You Wake Up and Find Yourself back In The 11th Century

"Even handwritten documents from the 17th Century are difficult to read." True but that's because they used "Secretary Hand" which is much harder to read than the writing of earlier and later periods. The obvious way around the language problem would be to learn Latin before you time travel, as I had to in school (Unfortunately I gave it up at the earliest opportunity). British doctors actually wrote prescriptions in Latin well into the 20th century, but by the time I trained as a nurse in the 1970s this was reduced to about ten common Latin abbreviations. The great thing about Latin was that it was a universal common language among educated people all over Western Europe, whereas local dialects of English might be incomprehensible in another part of England. Radio and state education played an enormous role in homogenising national languages, and still do today in countries that have recently become independent.

Simply knowing how to do long multiplication and division would be a very marketable skill. Examination of middle class peoples' notebooks from the 17th century shows that they would calculate say 15 x 65 by writing 65 in a column fifteen times and then adding them up!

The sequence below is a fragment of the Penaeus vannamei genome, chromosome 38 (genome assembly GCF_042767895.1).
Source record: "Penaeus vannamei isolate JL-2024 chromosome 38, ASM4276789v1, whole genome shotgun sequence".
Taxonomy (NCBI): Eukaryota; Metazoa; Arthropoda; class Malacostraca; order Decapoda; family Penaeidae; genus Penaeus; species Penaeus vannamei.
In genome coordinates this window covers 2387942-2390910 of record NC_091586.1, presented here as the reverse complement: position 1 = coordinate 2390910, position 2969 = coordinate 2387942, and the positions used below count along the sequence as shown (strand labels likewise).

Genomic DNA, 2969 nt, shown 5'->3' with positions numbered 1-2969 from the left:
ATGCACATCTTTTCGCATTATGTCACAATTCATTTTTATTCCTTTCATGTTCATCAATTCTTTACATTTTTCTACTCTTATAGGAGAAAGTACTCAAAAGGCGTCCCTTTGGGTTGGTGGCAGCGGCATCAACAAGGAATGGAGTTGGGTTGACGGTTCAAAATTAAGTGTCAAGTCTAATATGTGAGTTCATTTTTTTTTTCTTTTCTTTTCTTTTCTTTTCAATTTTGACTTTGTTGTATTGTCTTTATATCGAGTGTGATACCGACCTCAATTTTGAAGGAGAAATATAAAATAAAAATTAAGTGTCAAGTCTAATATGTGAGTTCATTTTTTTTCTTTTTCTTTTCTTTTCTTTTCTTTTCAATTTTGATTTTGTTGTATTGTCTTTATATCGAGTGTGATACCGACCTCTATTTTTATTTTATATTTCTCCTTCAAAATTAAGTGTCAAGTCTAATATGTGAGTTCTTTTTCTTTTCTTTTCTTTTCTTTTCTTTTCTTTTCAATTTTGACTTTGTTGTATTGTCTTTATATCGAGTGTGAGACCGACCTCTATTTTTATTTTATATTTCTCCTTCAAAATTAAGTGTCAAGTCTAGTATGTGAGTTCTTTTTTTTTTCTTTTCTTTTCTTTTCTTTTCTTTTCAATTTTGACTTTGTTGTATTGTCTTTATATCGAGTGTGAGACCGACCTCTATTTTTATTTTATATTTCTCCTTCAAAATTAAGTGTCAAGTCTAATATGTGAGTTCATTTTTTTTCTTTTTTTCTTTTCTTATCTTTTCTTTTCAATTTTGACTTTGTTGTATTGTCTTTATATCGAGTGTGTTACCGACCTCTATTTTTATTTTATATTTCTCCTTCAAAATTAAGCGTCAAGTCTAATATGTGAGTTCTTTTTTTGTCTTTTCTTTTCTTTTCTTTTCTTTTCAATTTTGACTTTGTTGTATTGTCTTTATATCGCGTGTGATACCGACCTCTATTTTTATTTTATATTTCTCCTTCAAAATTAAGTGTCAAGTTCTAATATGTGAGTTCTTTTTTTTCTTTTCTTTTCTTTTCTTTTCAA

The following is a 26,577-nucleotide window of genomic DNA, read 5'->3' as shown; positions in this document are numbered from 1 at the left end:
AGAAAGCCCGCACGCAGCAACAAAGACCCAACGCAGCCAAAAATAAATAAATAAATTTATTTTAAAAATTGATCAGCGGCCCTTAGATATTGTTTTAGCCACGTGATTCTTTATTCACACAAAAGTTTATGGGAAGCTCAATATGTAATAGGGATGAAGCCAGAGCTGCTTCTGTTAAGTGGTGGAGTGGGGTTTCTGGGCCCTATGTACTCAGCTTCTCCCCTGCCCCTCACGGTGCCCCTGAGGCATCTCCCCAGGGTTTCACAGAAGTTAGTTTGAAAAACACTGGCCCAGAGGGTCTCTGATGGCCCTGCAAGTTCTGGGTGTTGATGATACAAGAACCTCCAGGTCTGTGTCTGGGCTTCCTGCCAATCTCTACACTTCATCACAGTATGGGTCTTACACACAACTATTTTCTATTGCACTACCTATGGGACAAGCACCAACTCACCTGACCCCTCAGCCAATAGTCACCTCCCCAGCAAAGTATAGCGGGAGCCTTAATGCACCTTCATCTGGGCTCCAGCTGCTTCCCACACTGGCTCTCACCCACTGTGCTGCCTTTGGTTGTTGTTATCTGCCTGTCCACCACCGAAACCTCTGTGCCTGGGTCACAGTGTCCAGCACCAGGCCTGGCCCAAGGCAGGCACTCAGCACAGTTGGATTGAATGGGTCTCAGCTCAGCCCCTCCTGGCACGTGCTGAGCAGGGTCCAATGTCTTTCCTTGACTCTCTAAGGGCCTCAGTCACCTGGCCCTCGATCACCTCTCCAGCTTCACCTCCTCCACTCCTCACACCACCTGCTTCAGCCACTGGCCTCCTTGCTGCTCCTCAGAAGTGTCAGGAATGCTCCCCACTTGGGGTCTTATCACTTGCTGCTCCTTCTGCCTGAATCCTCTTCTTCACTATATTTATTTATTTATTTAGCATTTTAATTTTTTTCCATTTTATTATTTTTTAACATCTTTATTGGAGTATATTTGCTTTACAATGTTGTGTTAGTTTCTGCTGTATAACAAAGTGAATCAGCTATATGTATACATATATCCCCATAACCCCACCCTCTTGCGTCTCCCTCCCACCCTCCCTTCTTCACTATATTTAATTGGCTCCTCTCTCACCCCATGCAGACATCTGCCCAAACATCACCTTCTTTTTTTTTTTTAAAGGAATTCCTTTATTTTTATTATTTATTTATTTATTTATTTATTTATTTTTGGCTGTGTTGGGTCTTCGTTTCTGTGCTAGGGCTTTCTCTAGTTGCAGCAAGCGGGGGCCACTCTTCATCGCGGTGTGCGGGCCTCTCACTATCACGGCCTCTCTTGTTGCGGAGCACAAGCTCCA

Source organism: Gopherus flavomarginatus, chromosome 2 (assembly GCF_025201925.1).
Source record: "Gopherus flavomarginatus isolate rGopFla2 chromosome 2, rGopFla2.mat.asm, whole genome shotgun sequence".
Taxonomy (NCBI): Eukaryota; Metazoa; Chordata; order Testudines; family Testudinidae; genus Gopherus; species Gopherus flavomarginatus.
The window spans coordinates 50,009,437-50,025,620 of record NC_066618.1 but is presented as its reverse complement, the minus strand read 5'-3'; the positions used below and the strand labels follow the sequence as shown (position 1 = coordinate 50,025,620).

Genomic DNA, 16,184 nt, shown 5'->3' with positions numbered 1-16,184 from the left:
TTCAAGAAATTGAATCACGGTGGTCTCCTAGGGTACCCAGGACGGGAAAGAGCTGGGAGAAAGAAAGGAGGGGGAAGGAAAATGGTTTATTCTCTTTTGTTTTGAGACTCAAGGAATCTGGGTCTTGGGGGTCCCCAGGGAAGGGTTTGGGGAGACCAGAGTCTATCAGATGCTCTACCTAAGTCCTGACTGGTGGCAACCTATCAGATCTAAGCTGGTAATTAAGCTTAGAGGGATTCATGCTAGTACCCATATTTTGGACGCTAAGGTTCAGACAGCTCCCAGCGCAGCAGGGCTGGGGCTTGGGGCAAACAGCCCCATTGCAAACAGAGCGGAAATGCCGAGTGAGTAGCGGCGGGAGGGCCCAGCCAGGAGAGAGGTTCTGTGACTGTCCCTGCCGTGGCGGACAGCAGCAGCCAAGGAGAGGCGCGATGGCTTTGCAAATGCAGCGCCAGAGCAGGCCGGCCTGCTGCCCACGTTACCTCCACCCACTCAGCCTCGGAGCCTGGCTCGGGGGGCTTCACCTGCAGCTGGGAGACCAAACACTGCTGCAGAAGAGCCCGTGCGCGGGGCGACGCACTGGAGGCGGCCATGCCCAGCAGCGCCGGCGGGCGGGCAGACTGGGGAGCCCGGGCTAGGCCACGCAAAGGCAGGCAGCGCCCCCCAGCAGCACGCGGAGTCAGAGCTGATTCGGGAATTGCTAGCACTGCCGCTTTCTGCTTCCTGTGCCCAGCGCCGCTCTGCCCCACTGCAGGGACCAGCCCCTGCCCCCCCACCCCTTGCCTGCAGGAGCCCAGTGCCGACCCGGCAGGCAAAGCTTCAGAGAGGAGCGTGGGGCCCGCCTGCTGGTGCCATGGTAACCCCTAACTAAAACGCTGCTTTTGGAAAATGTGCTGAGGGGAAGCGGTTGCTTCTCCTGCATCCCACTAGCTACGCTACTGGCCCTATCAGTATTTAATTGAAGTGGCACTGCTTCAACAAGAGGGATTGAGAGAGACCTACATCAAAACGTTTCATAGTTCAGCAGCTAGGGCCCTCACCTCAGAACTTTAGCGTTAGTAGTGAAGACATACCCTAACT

You could also impress the nearest king by "inventing" the Vigenere cipher as this requires no technology and is really quite a simple idea, despite which no one thought of it till the 16th century.
 
"Even handwritten documents from the 17th Century are difficult to read." True but that's because they used "Secretary Hand" which is much harder to read than the writing of earlier and later periods. The obvious way around the language problem would be to learn Latin before you time travel, as I had to in school (Unfortunately I gave it up at the earliest opportunity). British doctors actually wrote prescriptions in Latin well into the 20th century, but by the time I trained as a nurse in the 1970s this was reduced to about ten common Latin abbreviations. The great thing about Latin was that it was a universal common language among educated people all over Western Europe, whereas local dialects of English might be incomprehensible in another part of England. Radio and state education played an enormous role in homogenising national languages, and still do today in countries that have recently become independent.